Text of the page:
JOHN VAILLANT: Who after? It was sobering being there. I honestly felt a little bit like everybody was on lithium and it was just a strange energy to be around. And then, you know, Charlie Angus was all fired up, the NDP guy from Timmins, Ontario, and he's a scrappy guy from a mining town. And then what I felt, you know, from others was just either just nurturing the status quo of the petroleum industry or a kind of timid, mealy mouthed, tender questioning, you know, don't mean to offend. But could you explain and we're past that and a lot of the world is also past that. And I feel like in that sense, you know, Canada is is following you know, is not leading in this regard. And I was, you know, calling that out. And I mean, this is where I you know, I really feel alignment with what you were saying, Rebecca. You know, I think people are going to drive it. I think business is going to drive it. And, you know, for example, in just Texas, you know, the Alberta of the United States is embracing renewable energy like that, some of the biggest oil wells in the world and the biggest oil fortunes in the world were made in Texas. And they are really leaning into wind and solar right now. At the same time that Daniel Smith is is putting moratoria on wind and solar and actually dissing Texan investors who are their allies, like who are wanting to bring billions of dollars of investment into Alberta, but for renewables and there's a money opportunity here that's being missed.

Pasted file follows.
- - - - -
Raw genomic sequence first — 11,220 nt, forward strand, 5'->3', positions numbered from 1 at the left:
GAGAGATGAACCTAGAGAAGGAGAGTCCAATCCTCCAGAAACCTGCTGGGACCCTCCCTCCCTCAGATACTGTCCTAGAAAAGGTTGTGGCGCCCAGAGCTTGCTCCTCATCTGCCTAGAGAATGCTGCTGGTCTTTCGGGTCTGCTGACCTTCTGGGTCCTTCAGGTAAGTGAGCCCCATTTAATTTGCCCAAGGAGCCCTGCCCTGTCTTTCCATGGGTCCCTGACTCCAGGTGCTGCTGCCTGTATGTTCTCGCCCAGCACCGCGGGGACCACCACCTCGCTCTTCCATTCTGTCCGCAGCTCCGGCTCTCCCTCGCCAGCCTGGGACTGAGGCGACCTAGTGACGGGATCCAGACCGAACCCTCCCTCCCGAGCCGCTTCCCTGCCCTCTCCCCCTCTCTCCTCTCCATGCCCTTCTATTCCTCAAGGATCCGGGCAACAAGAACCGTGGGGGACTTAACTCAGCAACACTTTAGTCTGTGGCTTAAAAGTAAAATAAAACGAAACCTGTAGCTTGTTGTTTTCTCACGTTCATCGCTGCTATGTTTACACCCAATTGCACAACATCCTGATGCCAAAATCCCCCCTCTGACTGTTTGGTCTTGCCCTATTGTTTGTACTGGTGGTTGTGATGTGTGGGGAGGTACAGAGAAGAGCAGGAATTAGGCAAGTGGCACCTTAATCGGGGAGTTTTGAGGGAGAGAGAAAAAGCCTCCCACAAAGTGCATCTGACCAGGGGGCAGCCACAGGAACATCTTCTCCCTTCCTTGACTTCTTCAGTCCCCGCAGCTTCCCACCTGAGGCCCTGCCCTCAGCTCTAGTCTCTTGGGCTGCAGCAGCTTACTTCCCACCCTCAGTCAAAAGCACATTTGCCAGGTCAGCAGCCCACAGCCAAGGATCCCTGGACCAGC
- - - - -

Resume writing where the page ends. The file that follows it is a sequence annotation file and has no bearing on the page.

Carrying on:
MG: And that was the mic drop at the end of your testimony, which was right now we are perfectly poised to embrace the greatest greenest energy opportunity the world has ever seen. You remember what your last words are? Yeah.

JOHN VAILLANT: Who's stopping us? But it's going to happen anyway. I mean, this is where you realise the number of projects and the magnitude of the projects and the speed of the rollout in so many places in the world is truly eye popping. And not just in China but in Scandinavia and in again, in Texas, sort of the last place you'd expect. You know, they go hard when they see a good idea and they see the dollars, they go hard. And so that that part is super exciting. And it's people in business and you can just see political movements and politicians running along behind to kind of grab the coattails and maybe take some credit for it at some point. But yeah, it didn't feel a whole lot of energy in the room that I was in.